An Analysis of Current Standard Operating Procedures for Fresh and Fresh-Cut Produce in Retail Foodservice Operations



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In recent years, there has been an increase in foodborne illness outbreaks associated with leafy greens due in part to the increased consumption of raw produce and the fact that pathogenic microorganisms are not killed due to the lack of a kill step such as cooking. The foodservice industry has worked with regulatory agencies diligently to develop and implement food safety training materials for supervisors; however, this material may be too generic for employees who work with fresh and fresh-cut produce. The goal of this study was to identify food handler’s knowledge and behaviors when handling fresh and fresh cut produce in restaurants and grocery stores around the Southeast and Midwest region and to simulate those behaviors through behavioral modeling and microbial sampling experiments to determine validity. The results demonstrated that although all of the 34 establishments observed had fully equipped hand-washing facilities, only 45.2% of the employees washed their hands at any point during the observation. It was also observed that many employees relied on glove changing as an alternative to actually washing their hands. Specifically only 58.1% of employees washed their hands before changing their gloves. When these behaviors were simulated in the lab, it was determined that these practices led to contamination of equipment and ingredients, especially fresh-cut produce. The end goal of this project is to ensure that educational material is relevant, beneficial and readily available to commercial establishments in efforts to reduce the number of foodborne illness outbreaks in relation to fresh and fresh-cut produce and improve overall public health.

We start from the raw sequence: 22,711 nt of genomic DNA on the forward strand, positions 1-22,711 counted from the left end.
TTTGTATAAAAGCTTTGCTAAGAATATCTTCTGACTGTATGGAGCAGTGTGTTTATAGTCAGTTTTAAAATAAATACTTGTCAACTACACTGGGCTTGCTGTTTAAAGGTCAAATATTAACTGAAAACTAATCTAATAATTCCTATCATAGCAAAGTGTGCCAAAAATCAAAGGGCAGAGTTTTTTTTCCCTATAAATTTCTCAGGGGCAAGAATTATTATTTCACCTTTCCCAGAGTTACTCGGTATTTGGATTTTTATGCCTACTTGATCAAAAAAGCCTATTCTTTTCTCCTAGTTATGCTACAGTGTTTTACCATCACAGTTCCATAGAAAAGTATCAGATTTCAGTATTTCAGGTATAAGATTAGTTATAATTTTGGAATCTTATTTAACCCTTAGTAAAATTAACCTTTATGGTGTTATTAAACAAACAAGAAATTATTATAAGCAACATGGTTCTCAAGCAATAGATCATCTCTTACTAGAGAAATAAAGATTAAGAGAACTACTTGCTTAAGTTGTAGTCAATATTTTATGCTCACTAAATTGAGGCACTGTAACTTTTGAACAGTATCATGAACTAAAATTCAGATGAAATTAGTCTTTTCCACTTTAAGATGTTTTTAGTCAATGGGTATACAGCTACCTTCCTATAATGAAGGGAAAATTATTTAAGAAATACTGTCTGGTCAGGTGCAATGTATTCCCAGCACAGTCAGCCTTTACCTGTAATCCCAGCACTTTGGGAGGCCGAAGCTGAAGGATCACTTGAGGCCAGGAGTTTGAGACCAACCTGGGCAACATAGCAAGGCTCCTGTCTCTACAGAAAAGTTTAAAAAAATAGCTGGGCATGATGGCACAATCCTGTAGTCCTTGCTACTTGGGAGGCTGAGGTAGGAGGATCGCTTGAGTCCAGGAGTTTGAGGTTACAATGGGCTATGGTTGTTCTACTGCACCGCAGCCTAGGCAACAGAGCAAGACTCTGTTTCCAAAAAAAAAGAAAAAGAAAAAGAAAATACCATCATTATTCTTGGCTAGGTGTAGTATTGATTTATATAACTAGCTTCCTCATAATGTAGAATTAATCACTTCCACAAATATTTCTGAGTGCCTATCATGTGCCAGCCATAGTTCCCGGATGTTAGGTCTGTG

Standard Operating Procedures, Behavior based training, Hospitality management